No Man's Garden: Thoreau And A New Vision For Civilization And Nature

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Island Press, 2001 - Nature - 310 pages
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In No Man's Garden, ecologist Daniel Botkin takes a fresh look at the life and writings of Henry David Thoreau to discover a model for reconciling the conflict between nature and civilization that lies at the heart of our environmental problems. He offers an insightful reinterpretation of Thoreau, drawing a surprising picture of the “hermit of Walden” as a man who loved wildness, but who found it in the woods and swamps on the outskirts of town as easily as in the remote forests of Maine, and who firmly believed in the value and importance of human beings and civilization.Botkin integrates into the familiar image of Thoreau, the solitary seeker, other, equally important aspects of his personality and career -- as a first-rate ecologist whose close, long-term observation of his surroundings shows the value of using a scientific approach, as an engineer who was comfortable working out technical problems in his father's pencil factory, and as someone who was deeply concerned about the spiritual importance of nature to people.This new view of one of the founding fathers of American environmental thought lays the groundwork for an innovative approach to solving environmental problems. Botkin argues that the topics typically thought of as “environmental,” and the issues and concerns of “environmentalism,” are in fact rooted in some of humanity's deepest concerns -- our fundamental physical and spiritual connection with nature, and the mutually beneficial ways that society and nature can persist together. He makes the case that by understanding the true scientific, philosophical, and spiritual bases of environmental positions we will be able to develop a means of preserving the health of our biosphere that simultaneously allows for the further growth and development of civilization.No Man's Garden presents a vital challenge to the assumptions and conventional wisdom of environmentalism, and will be must reading for anyone interested in developing a deeper understanding of interactions between humans and nature.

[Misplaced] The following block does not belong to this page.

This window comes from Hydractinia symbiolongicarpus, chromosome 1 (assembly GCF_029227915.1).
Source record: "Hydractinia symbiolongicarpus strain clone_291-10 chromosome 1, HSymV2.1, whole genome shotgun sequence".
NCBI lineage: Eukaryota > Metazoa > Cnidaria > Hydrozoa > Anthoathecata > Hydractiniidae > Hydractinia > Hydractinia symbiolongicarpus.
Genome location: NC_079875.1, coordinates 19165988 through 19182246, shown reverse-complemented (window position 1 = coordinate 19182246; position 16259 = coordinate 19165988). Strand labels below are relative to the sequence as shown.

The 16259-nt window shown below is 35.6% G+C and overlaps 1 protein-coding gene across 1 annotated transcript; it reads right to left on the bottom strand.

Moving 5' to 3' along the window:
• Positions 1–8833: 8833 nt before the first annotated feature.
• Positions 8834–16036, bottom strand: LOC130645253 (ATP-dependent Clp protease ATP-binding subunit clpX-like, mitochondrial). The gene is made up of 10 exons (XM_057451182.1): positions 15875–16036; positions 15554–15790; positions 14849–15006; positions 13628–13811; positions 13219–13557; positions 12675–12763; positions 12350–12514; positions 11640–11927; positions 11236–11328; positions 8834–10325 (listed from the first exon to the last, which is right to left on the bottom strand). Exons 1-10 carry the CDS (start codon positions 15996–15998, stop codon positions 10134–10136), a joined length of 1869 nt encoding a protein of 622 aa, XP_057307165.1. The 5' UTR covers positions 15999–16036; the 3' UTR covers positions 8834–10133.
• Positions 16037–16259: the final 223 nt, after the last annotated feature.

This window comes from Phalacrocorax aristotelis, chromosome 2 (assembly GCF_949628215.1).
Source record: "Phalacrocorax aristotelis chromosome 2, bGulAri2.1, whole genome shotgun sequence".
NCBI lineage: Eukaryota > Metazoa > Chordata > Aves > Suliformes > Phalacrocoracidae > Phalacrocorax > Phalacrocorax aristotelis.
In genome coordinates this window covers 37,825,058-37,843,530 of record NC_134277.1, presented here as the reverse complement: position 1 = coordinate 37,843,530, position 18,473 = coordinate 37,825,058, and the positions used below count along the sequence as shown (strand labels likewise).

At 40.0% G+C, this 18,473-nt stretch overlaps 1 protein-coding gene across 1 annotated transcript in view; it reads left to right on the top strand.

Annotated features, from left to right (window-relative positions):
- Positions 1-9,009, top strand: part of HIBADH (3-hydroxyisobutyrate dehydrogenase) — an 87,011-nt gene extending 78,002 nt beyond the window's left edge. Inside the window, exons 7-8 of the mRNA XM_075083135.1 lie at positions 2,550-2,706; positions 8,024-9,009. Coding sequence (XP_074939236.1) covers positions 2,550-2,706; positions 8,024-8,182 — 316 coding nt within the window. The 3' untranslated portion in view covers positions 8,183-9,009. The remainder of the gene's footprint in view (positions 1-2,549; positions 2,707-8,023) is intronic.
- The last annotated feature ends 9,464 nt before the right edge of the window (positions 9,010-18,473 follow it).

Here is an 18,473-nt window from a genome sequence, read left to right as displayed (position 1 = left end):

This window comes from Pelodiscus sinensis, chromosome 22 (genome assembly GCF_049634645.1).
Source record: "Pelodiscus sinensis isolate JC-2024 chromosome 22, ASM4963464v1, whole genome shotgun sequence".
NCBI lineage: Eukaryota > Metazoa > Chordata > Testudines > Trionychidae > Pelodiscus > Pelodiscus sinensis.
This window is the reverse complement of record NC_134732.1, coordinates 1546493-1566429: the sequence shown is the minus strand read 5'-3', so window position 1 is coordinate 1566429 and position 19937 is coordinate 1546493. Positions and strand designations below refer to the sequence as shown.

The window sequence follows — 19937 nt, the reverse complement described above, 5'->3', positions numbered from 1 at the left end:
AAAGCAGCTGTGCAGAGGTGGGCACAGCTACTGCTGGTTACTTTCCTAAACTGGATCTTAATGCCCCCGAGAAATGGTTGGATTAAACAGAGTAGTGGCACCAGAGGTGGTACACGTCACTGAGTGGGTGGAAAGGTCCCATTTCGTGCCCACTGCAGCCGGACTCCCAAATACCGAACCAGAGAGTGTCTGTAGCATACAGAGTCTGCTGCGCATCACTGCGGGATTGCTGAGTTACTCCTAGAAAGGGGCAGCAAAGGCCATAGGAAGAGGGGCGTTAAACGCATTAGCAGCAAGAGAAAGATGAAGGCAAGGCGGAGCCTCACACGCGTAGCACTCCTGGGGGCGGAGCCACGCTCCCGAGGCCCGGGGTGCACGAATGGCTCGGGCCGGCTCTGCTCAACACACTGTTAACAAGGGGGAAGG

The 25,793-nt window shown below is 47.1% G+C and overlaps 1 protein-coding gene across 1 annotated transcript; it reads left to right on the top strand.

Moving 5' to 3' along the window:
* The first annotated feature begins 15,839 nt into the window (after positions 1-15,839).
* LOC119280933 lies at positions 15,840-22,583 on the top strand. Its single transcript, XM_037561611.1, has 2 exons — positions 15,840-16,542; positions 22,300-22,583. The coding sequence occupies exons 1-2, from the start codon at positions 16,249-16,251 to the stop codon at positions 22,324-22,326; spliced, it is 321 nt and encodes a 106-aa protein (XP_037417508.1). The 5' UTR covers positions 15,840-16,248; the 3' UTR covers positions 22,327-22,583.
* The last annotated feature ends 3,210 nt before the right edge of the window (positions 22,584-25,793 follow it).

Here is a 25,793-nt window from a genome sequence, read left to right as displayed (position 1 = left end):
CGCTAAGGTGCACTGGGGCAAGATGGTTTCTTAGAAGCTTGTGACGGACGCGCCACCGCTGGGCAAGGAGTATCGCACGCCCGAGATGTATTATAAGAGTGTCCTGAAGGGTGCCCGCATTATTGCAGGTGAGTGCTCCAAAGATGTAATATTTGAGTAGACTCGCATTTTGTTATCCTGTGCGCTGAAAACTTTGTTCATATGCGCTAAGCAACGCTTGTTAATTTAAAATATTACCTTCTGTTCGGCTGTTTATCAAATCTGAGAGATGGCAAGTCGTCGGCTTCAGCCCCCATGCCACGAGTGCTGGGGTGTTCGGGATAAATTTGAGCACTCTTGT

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No man's garden: Thoreau and a new vision for civilization and nature

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Botkin (biology, Univ. of California, Santa Barbara; Our Natural History) uses the writings of Henry David Thoreau to offer a model for reconciling the perpetual conflict between nature and ... Read full review

Contents

Climbing Mount Katahdin Chapter 2 Crossing Umbazooksus Swamp
12
Enjoying the Swamp on the Edge of Town Chapter 4 Nurse Trees and Nature
33
Racing in the Wilderness
45
On Horseback Confronting the Great Desert
55
Measuring the Pond
62
The Poet and the Pencil
87
Breakfasting on Cape Cod too Chapter 10 The Sound of a Woodchoppers Ax
115
Finding Salmon on the Merrimack 174
124
Conserving Wilderness
161
Viewing the Ocean as Nature
174
Viewing Our Planet as Nature
189
Walden Pond as Metaphor 2 06
213
Civilization and Nature
233
Notes
253
Acknowledgments 797
297
Index
301

Putting Forests on the Ballot
135
Baxter and His Park I45 Chapter 14 Creating Wilderness
155

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